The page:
[COMM-ORG] Organizing stories for Easter
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colist at comm-org.wisc.edu
Sun Apr 24 10:07:10 CDT 2011
From: Gordon Whitman PICO <news at piconetwork.org>
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Many of us became involved in organizing because we saw pain in the
community that cried out for a response. Later we realized that change
is as much about our own transformation as it is about improving the
world out there. Each of us has a story of oppression and liberation.
Telling that story is both sacred and essential.
This week, as Jews retell the story of Passover and Christians prepare
for Easter, we are reminded of how personal the struggle for freedom and
a better life is for each one of us in our own time. On behalf of the
PICO network we want to wish those who are celebrating Passover and
Easter a rich period of reflection and rebirth.
To pursue justice we necessarily engage with the structures that
perpetuate injustice. As we confront power and change policy it can be
easy to lose sight of the spiritual dimension of all change.
Today, in many ways our nation is at a cross-roads, with increasing
poverty and inequality, and a new threat to the social safety net. Yet
our struggle for a better society is not just about dollars and cents.
It is moral contest. It is about who we are as human beings, our purpose
in life and the covenant that binds us together.
Dr. Alvin C. Bernstine, a clergy leader with Contra Costa Interfaith,
teaches organizing through the story of Nehemiah, arguing that God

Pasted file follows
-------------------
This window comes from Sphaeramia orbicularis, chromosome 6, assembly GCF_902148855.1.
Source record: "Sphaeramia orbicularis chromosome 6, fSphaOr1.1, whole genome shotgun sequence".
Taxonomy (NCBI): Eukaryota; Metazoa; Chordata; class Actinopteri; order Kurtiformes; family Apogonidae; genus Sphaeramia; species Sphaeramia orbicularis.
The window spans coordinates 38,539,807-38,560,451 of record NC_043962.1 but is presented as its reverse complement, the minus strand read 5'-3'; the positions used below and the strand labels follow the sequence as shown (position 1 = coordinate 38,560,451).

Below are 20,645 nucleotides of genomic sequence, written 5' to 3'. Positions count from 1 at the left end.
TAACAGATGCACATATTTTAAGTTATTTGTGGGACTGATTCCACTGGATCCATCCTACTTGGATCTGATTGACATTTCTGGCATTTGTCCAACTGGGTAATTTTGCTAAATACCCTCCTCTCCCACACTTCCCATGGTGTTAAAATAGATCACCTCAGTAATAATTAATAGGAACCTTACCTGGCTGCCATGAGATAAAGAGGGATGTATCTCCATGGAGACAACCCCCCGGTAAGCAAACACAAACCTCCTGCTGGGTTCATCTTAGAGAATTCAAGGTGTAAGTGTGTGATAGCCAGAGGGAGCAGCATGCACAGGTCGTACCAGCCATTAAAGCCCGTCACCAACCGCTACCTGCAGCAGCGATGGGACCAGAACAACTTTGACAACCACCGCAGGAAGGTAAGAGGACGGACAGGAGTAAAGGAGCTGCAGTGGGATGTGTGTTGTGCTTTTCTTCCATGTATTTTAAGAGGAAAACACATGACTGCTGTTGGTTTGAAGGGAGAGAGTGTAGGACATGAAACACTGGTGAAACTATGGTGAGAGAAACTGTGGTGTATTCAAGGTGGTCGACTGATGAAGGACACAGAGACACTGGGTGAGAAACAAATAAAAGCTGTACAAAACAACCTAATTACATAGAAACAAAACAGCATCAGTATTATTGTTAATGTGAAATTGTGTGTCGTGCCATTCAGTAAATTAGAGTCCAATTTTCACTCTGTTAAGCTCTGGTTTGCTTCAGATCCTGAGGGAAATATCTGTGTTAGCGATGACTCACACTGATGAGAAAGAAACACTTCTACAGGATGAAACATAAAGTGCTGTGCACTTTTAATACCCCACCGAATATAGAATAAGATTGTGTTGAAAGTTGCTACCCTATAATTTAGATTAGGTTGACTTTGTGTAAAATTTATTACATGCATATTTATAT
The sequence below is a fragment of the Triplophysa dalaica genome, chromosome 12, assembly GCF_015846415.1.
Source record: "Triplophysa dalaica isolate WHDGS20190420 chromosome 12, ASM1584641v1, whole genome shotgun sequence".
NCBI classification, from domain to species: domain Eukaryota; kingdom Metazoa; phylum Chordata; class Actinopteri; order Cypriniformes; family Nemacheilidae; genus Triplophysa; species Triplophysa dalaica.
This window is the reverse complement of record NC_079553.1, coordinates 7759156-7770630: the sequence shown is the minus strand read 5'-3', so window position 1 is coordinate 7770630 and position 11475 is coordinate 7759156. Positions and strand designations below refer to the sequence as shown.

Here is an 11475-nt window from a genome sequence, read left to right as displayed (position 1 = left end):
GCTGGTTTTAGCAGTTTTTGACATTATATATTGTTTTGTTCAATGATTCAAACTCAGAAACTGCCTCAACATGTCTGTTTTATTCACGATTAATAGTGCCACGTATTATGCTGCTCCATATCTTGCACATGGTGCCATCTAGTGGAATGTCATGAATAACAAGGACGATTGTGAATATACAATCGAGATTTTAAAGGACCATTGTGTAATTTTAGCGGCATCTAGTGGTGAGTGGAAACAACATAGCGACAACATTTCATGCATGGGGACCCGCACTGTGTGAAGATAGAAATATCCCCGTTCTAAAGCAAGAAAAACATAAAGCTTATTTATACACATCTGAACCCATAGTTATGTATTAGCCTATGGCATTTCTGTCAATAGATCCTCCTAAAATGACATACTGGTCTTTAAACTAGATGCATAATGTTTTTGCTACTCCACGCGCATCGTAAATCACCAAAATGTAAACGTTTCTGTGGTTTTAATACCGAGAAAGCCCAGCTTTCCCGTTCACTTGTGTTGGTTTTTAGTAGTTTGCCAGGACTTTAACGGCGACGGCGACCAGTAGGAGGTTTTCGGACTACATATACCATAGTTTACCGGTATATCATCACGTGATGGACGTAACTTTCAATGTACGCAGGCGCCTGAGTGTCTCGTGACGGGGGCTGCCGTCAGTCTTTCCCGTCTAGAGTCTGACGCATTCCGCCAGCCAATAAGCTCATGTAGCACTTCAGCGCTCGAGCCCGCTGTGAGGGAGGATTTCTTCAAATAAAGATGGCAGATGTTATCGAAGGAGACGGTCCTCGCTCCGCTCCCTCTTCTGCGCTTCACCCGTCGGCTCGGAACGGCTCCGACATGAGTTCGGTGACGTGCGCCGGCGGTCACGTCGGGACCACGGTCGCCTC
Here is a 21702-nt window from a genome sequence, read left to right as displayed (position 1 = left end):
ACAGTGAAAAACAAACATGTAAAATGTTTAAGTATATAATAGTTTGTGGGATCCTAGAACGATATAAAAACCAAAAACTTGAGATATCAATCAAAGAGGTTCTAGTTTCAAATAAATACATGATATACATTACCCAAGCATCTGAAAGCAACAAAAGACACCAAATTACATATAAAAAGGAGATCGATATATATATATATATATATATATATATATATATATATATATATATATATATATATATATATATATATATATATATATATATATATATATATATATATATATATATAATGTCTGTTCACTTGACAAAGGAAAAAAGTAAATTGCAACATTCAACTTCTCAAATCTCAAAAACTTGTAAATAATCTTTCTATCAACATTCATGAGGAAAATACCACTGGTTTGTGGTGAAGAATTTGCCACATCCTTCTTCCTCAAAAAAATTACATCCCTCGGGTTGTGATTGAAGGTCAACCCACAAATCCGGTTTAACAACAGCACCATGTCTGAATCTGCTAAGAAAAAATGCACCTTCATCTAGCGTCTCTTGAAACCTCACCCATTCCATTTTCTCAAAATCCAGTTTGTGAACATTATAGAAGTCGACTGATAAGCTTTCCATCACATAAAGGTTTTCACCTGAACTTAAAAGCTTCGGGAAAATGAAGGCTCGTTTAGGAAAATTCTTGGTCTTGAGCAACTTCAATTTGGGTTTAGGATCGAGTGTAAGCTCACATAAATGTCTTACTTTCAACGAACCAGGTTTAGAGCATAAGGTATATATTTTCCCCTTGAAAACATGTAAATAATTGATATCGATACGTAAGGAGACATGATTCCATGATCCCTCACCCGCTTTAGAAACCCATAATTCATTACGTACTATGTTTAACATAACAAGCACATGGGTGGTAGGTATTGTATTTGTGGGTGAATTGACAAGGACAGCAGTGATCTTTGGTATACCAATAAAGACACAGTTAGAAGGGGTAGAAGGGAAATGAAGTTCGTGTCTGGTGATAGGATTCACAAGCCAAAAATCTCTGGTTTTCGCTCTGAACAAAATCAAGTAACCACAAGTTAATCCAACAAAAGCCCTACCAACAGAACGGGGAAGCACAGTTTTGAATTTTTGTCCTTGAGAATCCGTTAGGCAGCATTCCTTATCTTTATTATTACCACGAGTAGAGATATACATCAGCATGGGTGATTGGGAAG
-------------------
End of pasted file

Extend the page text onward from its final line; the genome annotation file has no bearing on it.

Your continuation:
requires a "personal, inner struggle for those who would participate in
the process of rebuilding community life."
To mark Passover and Easter we've been asking clergy to share
reflections on organizing. We've posted some of those on PICO's blog
, Community Voice, including a moving post
on the economy by Dr. Rev. Ryan Bell, pastor of Hollywood Seventh Day
Adventist Church in Los Angeles.
He writes: "While we've been promising heaven in the by-and-by, people's
lives have slowly unraveled in the here and now. We have allowed the
gospel to be co-opted to an ideology that is diametrically opposed to
the vision of the Jesus and the prophets. It is time for people of faith
to stand up for pure religion — "to look after orphans and widows
in their distress and to keep oneself from being polluted by the world"
We encourage you to read the reflections on Community Voice
and post your own comments.
Two weeks ago at a PICO national meeting, Evelyn Knight shared her story
of growing up in deep poverty in the South in the 1930's. In 1940 her
father found a job and that transformed her life and that of her family.
She reflected on the opportunity she had to attend college and find an
even better job herself. Yet she said that her own children and
grandchildren seem to have less opportunity today than she did fifty
Her story brought home the impact that structures have on all of our
lives. Over the coming months we'll be talking a lot about how our
network can help rebuild pathways to economic opportunity for all people
in the United States.
Today, let's reflect on the meaning and purpose of this struggle for
Gordon Whitman and Rev. Michael-Ray Mathews, PICO national staff
Copyright (c) 2011 PICO
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